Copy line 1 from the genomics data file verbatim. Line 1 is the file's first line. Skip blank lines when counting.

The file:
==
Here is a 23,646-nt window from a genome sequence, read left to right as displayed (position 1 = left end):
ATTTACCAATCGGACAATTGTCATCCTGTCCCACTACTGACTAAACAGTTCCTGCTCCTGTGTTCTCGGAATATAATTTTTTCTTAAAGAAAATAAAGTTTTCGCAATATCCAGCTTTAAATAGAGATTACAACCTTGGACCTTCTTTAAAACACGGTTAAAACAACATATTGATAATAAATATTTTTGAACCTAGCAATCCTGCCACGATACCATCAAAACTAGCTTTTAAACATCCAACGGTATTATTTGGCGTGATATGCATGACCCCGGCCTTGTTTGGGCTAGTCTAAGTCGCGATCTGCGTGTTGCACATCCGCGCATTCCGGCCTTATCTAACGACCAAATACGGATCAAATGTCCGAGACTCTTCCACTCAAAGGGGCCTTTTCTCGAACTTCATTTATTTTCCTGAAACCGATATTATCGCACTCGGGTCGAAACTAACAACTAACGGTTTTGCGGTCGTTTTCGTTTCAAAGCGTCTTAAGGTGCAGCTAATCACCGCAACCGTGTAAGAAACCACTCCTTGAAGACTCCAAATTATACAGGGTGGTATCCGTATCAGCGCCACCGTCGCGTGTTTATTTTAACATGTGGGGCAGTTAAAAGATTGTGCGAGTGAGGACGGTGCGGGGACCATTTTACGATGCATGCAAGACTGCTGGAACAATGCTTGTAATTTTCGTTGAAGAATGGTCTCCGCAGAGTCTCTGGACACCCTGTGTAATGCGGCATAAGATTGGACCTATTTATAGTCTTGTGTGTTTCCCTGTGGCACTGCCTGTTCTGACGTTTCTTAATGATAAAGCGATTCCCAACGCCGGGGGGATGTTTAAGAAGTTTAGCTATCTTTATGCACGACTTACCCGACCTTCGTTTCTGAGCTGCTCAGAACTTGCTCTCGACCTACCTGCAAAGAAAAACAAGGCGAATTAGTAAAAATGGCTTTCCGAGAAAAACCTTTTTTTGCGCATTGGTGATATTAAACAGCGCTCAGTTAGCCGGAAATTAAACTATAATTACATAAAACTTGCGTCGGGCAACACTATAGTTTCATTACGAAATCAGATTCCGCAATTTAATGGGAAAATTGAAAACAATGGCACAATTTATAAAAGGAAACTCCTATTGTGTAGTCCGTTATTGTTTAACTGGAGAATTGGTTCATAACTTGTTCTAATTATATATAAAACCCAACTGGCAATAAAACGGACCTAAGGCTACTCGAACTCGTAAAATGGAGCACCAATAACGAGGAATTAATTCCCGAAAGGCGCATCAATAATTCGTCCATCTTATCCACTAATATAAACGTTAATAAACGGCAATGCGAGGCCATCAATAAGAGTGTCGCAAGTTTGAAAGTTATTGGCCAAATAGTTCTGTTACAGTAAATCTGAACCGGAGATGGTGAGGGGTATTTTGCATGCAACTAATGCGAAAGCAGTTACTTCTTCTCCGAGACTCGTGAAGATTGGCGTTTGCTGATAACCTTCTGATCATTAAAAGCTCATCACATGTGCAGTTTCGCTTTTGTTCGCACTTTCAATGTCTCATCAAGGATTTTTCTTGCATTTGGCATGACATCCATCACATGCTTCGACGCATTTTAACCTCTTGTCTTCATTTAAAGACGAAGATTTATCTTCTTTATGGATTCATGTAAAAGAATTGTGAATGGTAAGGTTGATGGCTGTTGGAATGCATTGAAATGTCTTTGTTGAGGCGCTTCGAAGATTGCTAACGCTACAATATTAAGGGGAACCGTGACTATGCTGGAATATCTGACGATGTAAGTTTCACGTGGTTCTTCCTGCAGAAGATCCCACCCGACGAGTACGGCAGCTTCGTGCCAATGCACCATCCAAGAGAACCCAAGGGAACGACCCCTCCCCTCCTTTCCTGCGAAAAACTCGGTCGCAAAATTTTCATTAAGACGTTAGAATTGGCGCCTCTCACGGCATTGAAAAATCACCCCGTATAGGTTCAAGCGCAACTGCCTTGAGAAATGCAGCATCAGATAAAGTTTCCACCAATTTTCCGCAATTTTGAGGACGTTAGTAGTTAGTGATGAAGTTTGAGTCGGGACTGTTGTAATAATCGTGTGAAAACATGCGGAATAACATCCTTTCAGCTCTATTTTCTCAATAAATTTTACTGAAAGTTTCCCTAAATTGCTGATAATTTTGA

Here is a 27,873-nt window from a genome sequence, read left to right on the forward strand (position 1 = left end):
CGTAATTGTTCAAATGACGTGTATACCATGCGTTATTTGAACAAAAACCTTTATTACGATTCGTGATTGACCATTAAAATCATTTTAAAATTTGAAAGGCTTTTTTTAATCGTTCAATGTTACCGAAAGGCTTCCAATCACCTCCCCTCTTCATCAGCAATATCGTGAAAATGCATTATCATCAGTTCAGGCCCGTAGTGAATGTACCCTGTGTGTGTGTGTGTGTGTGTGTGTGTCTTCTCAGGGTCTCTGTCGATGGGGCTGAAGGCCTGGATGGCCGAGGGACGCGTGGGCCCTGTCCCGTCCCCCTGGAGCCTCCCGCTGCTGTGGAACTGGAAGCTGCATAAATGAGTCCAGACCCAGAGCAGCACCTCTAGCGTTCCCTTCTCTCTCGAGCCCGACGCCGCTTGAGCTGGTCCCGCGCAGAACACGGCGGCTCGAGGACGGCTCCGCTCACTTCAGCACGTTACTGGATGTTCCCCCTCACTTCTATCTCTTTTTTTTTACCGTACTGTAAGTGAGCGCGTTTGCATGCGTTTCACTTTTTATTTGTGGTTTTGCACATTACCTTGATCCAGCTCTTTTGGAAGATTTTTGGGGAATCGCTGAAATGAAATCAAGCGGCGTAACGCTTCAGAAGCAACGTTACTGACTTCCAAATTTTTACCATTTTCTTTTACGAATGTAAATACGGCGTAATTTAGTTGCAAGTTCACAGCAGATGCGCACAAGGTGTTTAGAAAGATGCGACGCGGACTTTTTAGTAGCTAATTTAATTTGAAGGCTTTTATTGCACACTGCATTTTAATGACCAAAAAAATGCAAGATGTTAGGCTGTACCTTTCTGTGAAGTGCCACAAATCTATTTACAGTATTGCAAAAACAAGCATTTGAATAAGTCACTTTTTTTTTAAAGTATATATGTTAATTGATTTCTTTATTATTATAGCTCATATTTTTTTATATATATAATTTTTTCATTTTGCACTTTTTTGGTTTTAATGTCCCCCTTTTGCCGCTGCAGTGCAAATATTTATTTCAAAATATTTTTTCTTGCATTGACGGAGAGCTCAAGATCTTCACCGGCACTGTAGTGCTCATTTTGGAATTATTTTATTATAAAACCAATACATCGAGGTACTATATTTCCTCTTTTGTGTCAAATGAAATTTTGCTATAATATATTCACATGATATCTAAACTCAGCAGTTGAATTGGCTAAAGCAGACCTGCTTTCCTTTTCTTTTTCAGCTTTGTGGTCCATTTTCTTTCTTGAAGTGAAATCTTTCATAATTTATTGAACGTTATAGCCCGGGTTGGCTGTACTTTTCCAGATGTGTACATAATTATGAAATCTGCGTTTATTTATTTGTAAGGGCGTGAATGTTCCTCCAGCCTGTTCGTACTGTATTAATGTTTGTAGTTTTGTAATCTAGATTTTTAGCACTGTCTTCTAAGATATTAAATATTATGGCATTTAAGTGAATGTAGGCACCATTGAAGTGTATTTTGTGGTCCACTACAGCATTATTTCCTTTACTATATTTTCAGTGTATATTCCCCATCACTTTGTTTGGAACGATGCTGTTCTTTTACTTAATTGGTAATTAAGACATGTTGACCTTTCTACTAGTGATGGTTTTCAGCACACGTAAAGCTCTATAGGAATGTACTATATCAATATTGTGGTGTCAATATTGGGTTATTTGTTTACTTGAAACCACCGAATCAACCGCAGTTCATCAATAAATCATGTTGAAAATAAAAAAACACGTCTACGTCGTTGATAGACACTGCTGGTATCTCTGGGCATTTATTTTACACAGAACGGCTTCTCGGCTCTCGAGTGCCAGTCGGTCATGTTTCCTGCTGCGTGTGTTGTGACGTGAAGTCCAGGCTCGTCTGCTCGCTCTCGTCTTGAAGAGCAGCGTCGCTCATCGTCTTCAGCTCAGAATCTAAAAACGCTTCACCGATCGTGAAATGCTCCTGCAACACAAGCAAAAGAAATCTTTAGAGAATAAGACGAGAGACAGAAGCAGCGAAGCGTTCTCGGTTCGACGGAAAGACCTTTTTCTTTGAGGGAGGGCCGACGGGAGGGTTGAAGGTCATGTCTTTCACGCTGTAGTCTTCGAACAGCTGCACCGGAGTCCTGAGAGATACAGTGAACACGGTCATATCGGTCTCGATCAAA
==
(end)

Here is a 23,646-nt window from a genome sequence, read left to right as displayed (position 1 = left end):